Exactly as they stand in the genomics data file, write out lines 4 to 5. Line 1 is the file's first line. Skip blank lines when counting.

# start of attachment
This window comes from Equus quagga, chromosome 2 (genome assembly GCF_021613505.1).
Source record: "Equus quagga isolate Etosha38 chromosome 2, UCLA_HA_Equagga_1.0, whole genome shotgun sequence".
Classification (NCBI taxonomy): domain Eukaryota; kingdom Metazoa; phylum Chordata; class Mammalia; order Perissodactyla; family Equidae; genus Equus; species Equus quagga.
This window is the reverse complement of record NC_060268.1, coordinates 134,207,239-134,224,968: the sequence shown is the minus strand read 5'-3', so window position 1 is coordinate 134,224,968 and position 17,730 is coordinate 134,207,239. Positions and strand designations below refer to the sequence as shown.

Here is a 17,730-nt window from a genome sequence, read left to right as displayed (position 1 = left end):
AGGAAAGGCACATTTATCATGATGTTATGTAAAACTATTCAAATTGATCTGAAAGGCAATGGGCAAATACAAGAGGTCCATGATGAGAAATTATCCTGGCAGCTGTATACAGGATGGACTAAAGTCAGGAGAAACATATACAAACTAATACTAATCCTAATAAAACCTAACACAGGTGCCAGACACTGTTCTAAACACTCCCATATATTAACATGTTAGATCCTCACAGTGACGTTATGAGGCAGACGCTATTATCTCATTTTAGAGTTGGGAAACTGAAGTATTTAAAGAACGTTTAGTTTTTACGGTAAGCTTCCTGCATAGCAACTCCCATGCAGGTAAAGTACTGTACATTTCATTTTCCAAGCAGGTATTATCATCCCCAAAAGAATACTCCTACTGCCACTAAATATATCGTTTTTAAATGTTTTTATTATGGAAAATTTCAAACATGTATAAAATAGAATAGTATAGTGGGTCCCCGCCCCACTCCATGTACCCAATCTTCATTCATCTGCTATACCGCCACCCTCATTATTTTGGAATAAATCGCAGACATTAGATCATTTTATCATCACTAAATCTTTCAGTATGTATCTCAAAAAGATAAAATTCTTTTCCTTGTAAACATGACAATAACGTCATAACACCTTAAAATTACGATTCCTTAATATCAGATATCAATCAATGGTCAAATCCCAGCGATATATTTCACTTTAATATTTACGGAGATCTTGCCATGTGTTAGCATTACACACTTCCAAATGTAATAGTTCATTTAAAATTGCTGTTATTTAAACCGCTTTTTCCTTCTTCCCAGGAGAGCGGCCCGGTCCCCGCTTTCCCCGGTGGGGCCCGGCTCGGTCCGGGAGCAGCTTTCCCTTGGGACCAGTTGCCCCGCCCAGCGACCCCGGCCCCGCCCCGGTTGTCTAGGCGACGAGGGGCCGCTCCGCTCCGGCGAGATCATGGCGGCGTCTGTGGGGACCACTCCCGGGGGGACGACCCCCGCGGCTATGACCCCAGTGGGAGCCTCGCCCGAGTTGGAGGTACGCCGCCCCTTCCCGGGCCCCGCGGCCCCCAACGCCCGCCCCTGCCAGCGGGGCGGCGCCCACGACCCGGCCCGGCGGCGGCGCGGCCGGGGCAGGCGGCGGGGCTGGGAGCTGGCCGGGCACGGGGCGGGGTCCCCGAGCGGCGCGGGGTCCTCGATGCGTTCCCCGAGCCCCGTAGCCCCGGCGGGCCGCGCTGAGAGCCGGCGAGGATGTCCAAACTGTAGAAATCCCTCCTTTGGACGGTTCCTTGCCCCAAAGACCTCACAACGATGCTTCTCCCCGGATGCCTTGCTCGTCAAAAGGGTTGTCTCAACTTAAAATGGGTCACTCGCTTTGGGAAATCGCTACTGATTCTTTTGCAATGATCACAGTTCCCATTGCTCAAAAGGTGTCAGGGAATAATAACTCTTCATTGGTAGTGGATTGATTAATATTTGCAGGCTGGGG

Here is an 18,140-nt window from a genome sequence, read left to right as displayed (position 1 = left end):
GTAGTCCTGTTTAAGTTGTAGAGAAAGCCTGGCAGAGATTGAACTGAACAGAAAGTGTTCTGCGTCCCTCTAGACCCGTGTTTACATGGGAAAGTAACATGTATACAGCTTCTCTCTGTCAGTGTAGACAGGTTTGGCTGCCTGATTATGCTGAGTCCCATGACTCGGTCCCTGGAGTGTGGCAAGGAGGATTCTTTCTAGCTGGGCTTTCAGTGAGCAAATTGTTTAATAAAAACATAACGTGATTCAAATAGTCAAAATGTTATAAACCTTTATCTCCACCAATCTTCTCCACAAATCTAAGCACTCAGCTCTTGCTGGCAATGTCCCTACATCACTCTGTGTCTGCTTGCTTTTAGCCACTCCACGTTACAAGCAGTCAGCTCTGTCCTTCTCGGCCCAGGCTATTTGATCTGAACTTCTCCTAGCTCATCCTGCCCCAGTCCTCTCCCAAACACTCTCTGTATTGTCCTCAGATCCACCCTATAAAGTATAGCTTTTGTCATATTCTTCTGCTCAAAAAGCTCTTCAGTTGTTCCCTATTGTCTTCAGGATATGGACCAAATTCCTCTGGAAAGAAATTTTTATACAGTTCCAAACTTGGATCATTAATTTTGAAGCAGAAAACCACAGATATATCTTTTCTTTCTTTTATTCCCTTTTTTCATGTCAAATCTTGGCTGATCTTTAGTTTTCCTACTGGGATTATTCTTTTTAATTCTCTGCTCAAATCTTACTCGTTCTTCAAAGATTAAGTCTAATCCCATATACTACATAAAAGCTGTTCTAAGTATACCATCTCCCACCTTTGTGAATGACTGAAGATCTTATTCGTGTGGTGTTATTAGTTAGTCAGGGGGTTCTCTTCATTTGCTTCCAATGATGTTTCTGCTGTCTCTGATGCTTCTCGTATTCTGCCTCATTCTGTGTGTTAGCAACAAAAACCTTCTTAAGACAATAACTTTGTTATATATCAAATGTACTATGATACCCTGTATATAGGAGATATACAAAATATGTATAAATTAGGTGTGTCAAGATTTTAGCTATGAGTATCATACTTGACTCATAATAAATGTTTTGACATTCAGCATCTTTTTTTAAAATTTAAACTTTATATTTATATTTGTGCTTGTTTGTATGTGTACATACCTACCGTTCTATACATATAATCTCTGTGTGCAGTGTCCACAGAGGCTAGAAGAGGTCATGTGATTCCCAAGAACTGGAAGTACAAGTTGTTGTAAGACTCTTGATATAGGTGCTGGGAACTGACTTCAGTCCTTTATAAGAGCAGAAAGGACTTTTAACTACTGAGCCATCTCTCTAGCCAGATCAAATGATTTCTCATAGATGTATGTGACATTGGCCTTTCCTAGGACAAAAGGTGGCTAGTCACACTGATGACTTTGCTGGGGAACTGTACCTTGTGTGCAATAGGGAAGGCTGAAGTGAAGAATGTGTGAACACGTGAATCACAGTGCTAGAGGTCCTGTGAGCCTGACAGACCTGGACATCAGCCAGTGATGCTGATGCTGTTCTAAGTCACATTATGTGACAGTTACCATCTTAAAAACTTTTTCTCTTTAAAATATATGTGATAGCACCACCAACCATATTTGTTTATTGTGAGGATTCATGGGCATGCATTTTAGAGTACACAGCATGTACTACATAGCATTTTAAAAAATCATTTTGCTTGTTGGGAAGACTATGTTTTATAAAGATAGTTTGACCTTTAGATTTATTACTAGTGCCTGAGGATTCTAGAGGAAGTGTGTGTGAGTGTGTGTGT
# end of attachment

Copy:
This window is the reverse complement of record NC_060268.1, coordinates 134,207,239-134,224,968: the sequence shown is the minus strand read 5'-3', so window position 1 is coordinate 134,224,968 and position 17,730 is coordinate 134,207,239. Positions and strand designations below refer to the sequence as shown.

Here is a 17,730-nt window from a genome sequence, read left to right as displayed (position 1 = left end):